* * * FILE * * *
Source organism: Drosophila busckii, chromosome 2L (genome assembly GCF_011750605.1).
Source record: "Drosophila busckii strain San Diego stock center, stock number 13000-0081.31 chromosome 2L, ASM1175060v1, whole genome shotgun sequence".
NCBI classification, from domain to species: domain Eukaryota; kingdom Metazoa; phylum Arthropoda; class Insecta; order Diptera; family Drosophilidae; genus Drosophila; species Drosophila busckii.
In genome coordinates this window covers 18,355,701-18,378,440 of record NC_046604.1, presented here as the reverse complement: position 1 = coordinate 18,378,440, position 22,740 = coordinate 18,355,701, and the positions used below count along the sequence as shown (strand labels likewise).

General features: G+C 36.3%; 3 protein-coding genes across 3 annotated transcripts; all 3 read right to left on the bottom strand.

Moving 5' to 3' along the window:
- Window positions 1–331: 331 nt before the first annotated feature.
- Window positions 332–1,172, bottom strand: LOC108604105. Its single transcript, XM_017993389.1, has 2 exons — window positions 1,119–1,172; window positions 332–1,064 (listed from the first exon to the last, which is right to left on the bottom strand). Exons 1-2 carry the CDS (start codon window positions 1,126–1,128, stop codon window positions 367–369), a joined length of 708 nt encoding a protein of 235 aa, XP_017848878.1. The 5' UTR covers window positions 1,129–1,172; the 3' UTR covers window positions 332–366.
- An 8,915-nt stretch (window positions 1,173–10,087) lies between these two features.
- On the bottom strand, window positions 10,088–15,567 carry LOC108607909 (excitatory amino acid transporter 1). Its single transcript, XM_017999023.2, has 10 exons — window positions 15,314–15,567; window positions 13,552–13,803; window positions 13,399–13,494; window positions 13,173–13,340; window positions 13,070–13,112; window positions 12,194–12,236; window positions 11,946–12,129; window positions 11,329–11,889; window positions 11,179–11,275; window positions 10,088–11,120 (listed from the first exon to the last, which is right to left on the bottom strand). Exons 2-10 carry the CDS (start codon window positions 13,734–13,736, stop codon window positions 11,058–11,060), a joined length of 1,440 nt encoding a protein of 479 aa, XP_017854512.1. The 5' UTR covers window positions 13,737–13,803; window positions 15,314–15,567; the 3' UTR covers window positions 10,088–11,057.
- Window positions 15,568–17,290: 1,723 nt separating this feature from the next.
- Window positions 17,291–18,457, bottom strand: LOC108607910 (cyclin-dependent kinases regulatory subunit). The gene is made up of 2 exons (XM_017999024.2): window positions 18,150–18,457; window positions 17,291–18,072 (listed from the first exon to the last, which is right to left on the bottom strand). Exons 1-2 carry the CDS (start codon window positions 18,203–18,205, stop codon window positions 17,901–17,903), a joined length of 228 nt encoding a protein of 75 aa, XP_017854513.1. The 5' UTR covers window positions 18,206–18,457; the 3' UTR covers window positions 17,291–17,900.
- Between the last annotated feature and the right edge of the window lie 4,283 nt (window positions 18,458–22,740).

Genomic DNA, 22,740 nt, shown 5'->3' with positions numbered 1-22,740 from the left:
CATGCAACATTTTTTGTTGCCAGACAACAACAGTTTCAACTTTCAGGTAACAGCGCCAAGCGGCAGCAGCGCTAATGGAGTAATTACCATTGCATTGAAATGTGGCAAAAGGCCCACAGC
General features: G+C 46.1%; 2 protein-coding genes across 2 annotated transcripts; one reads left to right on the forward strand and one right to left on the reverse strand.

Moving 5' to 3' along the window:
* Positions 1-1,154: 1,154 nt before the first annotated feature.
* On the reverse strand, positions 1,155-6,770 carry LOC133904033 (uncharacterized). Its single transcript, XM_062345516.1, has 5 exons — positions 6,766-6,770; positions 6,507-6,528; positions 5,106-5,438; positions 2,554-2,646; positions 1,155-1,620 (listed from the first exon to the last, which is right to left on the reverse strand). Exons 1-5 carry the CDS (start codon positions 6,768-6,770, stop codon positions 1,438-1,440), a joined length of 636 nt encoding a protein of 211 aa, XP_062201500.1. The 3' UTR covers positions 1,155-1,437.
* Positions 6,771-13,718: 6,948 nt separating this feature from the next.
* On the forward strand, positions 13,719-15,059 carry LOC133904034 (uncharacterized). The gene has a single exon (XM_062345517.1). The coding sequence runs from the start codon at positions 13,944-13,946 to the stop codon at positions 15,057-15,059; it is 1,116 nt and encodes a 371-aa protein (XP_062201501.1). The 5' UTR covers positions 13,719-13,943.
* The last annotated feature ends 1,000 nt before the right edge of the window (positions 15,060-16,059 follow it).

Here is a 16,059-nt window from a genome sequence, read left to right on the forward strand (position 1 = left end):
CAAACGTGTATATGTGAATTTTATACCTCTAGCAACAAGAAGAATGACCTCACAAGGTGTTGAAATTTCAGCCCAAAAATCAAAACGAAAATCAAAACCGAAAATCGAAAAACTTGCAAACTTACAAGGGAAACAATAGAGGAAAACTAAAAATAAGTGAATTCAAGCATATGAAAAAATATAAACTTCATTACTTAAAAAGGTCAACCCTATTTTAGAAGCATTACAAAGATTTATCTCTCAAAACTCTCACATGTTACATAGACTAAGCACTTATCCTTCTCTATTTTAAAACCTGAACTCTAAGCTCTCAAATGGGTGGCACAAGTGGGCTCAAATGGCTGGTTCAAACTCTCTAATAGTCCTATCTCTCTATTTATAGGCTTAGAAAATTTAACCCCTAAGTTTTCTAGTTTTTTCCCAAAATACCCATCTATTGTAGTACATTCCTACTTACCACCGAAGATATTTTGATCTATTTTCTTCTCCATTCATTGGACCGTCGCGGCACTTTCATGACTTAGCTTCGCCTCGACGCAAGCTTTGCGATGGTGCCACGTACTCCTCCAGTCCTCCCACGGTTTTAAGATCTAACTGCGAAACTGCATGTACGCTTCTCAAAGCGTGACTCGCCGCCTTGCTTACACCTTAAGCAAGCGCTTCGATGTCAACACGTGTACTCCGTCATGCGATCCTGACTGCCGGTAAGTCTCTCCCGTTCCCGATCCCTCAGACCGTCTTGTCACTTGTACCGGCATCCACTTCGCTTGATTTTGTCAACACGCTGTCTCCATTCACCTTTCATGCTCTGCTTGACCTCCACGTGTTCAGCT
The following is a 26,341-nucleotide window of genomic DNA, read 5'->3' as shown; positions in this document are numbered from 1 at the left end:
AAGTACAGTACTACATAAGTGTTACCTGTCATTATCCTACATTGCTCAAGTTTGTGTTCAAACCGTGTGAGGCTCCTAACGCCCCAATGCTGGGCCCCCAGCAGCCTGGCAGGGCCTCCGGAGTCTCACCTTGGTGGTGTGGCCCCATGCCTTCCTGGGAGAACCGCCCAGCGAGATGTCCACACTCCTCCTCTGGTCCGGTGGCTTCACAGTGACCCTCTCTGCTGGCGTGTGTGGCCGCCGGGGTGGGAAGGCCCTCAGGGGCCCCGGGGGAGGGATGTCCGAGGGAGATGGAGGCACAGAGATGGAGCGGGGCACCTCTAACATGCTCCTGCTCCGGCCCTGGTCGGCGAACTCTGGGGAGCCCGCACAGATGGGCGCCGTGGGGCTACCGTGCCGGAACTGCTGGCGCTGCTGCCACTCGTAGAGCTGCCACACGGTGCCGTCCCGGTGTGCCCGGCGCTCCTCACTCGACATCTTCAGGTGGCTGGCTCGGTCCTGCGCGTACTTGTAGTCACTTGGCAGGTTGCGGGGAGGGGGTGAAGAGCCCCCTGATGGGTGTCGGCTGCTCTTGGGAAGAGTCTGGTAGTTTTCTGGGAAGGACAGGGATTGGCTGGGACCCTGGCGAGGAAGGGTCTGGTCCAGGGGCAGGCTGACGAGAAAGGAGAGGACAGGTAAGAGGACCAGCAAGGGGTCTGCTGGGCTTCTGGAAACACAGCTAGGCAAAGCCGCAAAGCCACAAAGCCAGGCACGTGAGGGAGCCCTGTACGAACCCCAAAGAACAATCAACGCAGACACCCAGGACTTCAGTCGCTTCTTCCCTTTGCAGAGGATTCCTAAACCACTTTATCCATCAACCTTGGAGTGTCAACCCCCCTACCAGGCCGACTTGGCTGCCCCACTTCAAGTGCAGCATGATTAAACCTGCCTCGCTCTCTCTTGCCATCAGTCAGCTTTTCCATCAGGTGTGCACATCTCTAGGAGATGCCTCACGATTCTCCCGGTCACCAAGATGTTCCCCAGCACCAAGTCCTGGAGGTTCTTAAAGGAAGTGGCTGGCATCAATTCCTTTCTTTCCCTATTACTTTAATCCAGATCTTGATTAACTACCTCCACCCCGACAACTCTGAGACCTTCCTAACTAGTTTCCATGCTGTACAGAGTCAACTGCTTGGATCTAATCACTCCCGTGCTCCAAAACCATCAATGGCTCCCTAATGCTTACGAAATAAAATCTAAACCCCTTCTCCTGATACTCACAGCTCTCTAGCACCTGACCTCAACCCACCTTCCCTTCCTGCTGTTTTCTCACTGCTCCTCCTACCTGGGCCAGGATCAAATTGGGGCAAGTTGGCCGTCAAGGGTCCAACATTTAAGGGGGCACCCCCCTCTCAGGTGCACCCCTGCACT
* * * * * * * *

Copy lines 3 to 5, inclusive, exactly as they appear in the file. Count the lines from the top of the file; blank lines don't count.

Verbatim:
NCBI classification, from domain to species: domain Eukaryota; kingdom Metazoa; phylum Arthropoda; class Insecta; order Diptera; family Drosophilidae; genus Drosophila; species Drosophila busckii.
In genome coordinates this window covers 18,355,701-18,378,440 of record NC_046604.1, presented here as the reverse complement: position 1 = coordinate 18,378,440, position 22,740 = coordinate 18,355,701, and the positions used below count along the sequence as shown (strand labels likewise).

General features: G+C 36.3%; 3 protein-coding genes across 3 annotated transcripts; all 3 read right to left on the bottom strand.